Son of Finnish architect Eliel Saarinen, Eero was born in Finland and emigrated to the U.S. aged 13. When his father accepted a faculty position at the Cranbrook Academy of Art, the younger Saarinen enrolled there, becoming close friends with the Eameses and Florence Knoll. After Cranbrook, he studied Architecture at Yale before touring Europe and beginning work for his father’s firm. His first real renown came when a chair he designed with the Eameses won first prize in a design competition in 1940 (the chair was produced by Knoll, the company classmate Florence founded with her husband Hans). That kicked off a long collaboration with Knoll, for which Saarinen designed some of his most iconic furniture, like the Tulip table and chairs, which were dotted throughout the interiors of the TWA Terminal, shown, at Idlewild airport (now JFK), a modern icon and ode to the glamorous travel of the era. The structure is a testament to Saarinen’s sculptural sense of modernism, also evident in the St. Louis Gateway Arch, which he designed.

Born Achillina Bo in Rome, Bo Bardi studied architecture in her home city before moving to Milan, where she embarked on several collaborations, including with Italian Giò Ponti on a design magazine. Following World War II, she relocated to South America, where she reopened her practice in Brazil and cofounded, with her husband, the design magazine Habitat. Bo Bardi became a prolific creator in her adopted country, with a slew of public and private buildings including her own glass house, “Casa de Vidro,” shown, in the rainforest near São Paulo. The structure adapts modern principles by the likes of van der Rohe and the Eameses and marries them with Brazil’s lush climate.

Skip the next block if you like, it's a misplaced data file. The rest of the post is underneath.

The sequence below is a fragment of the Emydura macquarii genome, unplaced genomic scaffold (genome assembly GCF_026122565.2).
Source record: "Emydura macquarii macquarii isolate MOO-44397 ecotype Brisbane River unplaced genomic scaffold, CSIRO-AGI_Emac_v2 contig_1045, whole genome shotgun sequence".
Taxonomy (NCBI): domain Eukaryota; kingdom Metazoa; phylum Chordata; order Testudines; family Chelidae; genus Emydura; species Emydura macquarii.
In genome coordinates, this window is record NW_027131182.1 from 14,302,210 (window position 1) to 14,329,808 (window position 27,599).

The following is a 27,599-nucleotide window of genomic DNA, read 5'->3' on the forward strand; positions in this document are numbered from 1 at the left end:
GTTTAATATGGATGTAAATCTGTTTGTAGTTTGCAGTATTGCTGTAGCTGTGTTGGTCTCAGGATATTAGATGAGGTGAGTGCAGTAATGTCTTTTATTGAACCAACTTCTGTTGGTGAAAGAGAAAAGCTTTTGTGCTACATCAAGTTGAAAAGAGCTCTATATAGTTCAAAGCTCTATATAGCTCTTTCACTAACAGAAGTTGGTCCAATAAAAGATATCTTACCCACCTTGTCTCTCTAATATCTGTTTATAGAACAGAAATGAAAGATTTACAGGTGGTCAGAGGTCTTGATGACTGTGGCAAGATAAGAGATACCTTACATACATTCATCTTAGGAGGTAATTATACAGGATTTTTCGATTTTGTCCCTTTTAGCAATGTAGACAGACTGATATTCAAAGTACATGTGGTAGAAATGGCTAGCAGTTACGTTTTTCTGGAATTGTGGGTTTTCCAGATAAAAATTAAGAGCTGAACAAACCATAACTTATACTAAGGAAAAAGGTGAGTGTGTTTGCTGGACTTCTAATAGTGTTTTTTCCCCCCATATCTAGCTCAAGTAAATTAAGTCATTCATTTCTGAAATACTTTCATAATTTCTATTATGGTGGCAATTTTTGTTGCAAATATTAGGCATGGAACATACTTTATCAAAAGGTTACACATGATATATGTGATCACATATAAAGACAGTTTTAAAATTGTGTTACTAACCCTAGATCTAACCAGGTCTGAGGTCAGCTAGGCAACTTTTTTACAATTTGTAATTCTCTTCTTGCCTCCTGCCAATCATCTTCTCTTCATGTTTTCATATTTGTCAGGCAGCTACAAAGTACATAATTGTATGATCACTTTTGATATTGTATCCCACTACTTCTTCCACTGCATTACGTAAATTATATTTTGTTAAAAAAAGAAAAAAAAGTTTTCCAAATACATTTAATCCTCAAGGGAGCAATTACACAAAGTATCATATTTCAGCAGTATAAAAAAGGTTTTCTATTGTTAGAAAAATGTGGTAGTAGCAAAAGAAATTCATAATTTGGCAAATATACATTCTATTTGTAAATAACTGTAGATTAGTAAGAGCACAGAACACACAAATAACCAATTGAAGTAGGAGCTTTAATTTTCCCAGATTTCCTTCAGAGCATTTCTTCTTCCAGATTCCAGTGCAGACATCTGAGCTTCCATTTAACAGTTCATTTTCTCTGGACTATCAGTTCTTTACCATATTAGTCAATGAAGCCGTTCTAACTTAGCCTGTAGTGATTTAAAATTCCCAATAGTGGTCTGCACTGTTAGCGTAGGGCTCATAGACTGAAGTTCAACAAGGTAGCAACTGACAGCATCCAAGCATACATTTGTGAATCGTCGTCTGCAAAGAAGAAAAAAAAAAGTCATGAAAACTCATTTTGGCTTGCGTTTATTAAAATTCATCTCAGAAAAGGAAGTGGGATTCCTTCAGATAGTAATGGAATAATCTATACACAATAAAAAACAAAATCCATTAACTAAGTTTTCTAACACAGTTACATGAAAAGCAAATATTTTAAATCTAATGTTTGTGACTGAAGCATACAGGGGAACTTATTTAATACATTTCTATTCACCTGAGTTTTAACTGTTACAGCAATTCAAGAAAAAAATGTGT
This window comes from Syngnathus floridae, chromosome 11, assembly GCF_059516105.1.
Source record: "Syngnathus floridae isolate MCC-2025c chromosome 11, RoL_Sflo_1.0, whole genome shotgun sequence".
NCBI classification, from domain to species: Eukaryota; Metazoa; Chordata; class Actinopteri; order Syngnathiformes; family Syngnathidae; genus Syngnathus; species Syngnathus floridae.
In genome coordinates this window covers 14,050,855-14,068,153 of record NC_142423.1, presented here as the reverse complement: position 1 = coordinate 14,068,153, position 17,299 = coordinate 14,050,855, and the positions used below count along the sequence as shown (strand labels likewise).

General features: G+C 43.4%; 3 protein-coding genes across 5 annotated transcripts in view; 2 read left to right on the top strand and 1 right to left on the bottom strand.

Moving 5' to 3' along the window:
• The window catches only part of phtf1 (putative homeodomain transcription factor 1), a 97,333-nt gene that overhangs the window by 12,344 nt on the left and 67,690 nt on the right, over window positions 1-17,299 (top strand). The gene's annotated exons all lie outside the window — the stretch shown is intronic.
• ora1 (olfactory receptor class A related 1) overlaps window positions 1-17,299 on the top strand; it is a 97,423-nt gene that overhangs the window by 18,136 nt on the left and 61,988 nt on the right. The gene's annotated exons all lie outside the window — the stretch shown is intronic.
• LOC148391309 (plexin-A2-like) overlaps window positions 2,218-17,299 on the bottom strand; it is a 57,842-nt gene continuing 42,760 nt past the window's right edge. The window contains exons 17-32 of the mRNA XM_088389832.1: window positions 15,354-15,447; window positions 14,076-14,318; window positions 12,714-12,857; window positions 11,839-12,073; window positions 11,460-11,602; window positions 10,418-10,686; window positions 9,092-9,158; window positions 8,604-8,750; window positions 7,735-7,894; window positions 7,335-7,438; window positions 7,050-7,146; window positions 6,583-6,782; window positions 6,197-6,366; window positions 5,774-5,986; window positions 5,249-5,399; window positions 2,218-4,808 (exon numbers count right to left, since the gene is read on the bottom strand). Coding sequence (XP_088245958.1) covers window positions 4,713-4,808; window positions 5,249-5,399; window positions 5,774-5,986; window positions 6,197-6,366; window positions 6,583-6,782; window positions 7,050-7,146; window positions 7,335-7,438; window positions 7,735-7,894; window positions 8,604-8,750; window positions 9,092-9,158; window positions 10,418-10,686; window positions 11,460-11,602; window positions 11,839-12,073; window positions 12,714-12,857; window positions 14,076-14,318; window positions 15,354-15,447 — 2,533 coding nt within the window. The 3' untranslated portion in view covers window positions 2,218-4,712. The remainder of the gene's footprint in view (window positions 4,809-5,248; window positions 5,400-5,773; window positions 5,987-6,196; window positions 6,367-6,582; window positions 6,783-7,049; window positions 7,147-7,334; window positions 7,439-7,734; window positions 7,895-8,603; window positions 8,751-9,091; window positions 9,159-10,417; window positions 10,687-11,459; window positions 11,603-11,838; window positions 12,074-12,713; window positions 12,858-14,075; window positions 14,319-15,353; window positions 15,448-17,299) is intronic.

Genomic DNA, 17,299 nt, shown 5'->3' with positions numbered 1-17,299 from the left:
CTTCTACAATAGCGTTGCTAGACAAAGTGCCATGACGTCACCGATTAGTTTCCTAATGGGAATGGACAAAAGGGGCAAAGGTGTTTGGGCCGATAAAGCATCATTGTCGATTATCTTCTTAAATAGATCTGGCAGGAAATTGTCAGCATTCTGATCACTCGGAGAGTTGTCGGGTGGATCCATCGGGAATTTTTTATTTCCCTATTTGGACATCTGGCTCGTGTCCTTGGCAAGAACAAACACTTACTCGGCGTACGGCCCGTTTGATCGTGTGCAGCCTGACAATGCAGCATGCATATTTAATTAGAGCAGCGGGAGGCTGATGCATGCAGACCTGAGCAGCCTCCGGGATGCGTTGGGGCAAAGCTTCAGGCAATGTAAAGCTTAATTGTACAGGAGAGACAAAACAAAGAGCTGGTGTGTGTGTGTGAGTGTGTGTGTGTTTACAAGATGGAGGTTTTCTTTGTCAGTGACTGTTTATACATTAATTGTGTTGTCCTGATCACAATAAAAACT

Widely believed to be the first licensed female African American architect in the United States, Beverly Lorraine Green’s many contributions to architectural history have often been overlooked. Greene received a bachelor’s degree in architectural engineering as well as her master’s degree from the University of Illinois at Urbana–Champaign. After graduation, she returned to Chicago to work for the Housing Authority, before relocating to New York City, where she received a master’s from Columbia. She worked in the offices of Isadore Robinson and Edward Durell Stone, then went on to work for Marcel Breuer, where her designs were incorporated into buildings on NYU’s campus as well as the UN Headquarters in Paris, shown.

Born in Guangzhou, China, and raised in Hong Kong and Shanghai, Ieoh Ming “I.M.” Pei traveled to the U.S. at age 17 to enroll in the University of Pennsylvania’s architecture school, before transferring to MIT. Though his studies were in classical architecture, Pei was profoundly impacted by a 1935 visit to the school by Le Corbusier, whose principles of modernism informed his eventual practice. In addition to his (once controversial but now generally beloved) pyramid in front of the Louvre, Pei created a dazzlingly wide array of structures throughout his prolific career, including the John F. Kennedy library near Boston (which he called “the most important commission of my life”), the Bank of China in Hong Kong, the East building of Washington, D.D.’s National Gallery, New York’s Jacob K. Javits convention center, and Cleveland’s Rock & Roll Hall of Fame.